DAM News Round-Up – 4th May 2020
Following on from his previous article about requesting to work from home on a permanent basis, metadata expert Ian Matzen presents a number of reasons why being a remote worker makes sense, especially during the Covid-19 pandemic. Covering a wide array of distractions including noise, lighting, temperature, gossip and the general chaotic environment of shared office workspaces, Ian questions whether productivity and employee retention is suffering as a result of the outmoded model of requiring workers to be in attendance.
Community Digital Asset Management project, the DAM Guru Program, has recently undergone a change of ownership. On 1st April 2020, the program was transferred from Picturepark and joins the catalogue of services offered by Daydream, which includes DAM News, DAM Vendors and DAM Glossary. All of the current services, such as guru matching, jobs and events will remain exactly as they were before and will continue to be offered free of charge.
Digital Asset Management vendor Widen have posted an article outlining the similarities and differences between cloud storage services such as Dropbox and Google Drive with ‘proper’ DAM systems. Covering scalability, metadata management, roles and permissions, data analysis, branding and personalisation, it’s a basic entrée for the uninitiated who are unsure of what kind of platform they require.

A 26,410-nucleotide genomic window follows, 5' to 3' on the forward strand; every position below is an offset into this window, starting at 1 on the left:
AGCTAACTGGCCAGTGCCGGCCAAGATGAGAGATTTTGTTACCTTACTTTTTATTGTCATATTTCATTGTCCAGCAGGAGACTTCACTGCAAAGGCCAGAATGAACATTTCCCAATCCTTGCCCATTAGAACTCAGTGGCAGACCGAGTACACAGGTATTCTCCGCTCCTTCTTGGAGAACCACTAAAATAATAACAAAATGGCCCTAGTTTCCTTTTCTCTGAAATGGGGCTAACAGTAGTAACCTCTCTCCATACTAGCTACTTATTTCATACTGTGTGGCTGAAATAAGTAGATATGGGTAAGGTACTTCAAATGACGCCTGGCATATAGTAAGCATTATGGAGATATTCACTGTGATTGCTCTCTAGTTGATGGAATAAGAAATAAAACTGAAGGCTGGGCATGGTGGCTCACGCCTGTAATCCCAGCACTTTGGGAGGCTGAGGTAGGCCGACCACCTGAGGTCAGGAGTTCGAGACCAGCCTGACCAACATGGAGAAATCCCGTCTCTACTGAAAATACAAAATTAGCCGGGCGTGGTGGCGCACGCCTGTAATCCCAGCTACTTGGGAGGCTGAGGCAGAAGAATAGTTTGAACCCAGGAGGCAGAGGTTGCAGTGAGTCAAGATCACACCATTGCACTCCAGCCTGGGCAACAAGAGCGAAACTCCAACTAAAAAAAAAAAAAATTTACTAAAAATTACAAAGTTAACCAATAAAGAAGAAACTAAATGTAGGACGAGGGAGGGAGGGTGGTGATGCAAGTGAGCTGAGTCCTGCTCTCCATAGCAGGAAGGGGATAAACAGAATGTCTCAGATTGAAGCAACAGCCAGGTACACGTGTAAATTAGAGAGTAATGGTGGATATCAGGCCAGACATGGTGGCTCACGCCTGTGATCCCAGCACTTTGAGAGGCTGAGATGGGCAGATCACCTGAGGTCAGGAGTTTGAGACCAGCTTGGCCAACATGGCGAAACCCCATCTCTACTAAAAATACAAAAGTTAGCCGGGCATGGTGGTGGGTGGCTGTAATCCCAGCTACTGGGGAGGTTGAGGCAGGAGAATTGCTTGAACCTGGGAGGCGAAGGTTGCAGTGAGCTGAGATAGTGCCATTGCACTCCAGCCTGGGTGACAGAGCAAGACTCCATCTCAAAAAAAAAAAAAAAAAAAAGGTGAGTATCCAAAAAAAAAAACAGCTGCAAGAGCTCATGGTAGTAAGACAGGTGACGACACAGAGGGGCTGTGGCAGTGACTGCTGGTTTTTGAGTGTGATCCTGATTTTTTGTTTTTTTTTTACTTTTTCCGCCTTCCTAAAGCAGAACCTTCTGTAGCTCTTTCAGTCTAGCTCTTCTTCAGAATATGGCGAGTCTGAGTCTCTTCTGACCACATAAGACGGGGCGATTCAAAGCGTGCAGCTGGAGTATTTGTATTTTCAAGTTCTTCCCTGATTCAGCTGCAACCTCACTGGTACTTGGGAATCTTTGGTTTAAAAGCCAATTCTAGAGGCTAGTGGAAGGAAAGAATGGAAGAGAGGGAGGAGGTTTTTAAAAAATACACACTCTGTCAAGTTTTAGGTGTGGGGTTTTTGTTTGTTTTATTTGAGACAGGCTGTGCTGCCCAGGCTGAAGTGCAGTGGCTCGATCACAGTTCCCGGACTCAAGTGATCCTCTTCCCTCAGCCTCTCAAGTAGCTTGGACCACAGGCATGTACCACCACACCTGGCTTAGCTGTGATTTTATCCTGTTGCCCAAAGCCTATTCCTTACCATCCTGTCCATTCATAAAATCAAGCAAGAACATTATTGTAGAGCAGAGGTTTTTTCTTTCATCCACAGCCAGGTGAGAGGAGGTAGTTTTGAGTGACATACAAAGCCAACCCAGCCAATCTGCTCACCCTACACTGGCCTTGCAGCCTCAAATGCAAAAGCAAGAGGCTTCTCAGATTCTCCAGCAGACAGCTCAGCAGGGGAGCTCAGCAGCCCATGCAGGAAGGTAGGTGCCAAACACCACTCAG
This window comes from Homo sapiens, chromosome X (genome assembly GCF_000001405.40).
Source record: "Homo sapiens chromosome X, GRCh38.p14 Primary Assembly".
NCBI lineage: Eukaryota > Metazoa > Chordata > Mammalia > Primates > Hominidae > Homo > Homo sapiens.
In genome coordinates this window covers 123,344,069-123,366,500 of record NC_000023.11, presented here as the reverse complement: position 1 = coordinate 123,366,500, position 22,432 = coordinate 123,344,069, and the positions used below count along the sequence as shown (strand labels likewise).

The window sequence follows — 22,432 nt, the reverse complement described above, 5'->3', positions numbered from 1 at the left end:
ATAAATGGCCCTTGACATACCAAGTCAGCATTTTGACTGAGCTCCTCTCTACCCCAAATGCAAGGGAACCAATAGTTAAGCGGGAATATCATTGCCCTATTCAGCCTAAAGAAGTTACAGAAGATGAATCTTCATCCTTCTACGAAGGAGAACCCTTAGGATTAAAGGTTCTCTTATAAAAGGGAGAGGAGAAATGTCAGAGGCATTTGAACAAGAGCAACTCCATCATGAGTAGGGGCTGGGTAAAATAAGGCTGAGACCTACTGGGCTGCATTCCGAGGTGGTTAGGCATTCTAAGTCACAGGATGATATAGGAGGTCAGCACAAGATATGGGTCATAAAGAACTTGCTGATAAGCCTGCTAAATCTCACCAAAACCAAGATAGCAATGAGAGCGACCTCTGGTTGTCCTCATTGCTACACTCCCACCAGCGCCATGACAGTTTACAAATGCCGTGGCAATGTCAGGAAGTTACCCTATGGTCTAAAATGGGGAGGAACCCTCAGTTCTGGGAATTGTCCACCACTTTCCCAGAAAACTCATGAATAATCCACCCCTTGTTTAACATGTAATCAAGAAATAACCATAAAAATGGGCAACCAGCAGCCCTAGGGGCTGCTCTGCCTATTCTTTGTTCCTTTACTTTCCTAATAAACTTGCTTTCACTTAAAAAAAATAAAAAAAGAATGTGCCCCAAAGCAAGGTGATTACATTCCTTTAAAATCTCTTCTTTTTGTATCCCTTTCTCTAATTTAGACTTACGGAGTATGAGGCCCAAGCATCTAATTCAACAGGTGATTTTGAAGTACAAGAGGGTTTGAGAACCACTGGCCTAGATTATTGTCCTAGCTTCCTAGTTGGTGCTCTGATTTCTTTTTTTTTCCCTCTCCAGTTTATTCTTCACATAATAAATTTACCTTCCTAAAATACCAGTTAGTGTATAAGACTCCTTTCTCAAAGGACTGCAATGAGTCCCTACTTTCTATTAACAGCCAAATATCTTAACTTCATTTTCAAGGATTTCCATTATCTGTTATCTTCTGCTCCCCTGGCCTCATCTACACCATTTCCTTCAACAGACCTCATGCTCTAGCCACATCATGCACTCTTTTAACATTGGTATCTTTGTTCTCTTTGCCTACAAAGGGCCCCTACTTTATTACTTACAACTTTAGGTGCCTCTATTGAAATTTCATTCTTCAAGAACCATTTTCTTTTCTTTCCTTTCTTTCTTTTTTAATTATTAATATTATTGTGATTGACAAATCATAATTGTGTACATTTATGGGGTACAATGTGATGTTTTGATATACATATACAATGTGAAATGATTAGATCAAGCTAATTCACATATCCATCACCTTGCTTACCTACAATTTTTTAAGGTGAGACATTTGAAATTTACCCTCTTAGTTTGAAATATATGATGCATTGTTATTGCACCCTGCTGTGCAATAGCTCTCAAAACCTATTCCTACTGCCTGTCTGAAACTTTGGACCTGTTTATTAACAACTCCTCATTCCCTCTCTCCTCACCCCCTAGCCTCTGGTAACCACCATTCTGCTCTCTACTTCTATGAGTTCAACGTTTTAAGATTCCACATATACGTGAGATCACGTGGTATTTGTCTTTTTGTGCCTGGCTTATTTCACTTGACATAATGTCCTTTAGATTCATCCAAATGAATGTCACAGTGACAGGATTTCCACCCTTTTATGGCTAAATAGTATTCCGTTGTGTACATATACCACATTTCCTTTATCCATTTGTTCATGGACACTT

Security and Governance Director at NetDocuments, Jed Cawthorne, take a closer look at Microsoft 365’s advanced AI Project Cortex service, launched last November. The article outlines the key functionality of Project Cortex and how its ingestion engine can extract content from Microsoft 365, including SharePoint, in order to train Azure’s machine learning algorithms. Jed explains how Project Cortex can be inserted as a type of low level stent, directly into the flow of an organisation’s content and information streams, allowing deep analysis to generate stronger and more organic relationships between topics, metadata and taxonomies. Jed also discusses the important role that humans will still have to play in fine-tuning and validating the results. The approach as a whole is moving closer to Ralph Windsor’s recent article on metadata and AI, which places metadata as the atomic unit at the very heart of AI-based systems.
The DAM Open Specification project has just announced a number of new contributor features. The community project, which aims to provide a three-tiered specification (basic, intermediate, advanced) for the features and functions of a DAM system, now provides full details about its contributors, including their edits, additions and attachments. Registration is free of charge and all users are encouraged to become editors in order to build upon and improve the specification.Share this Article: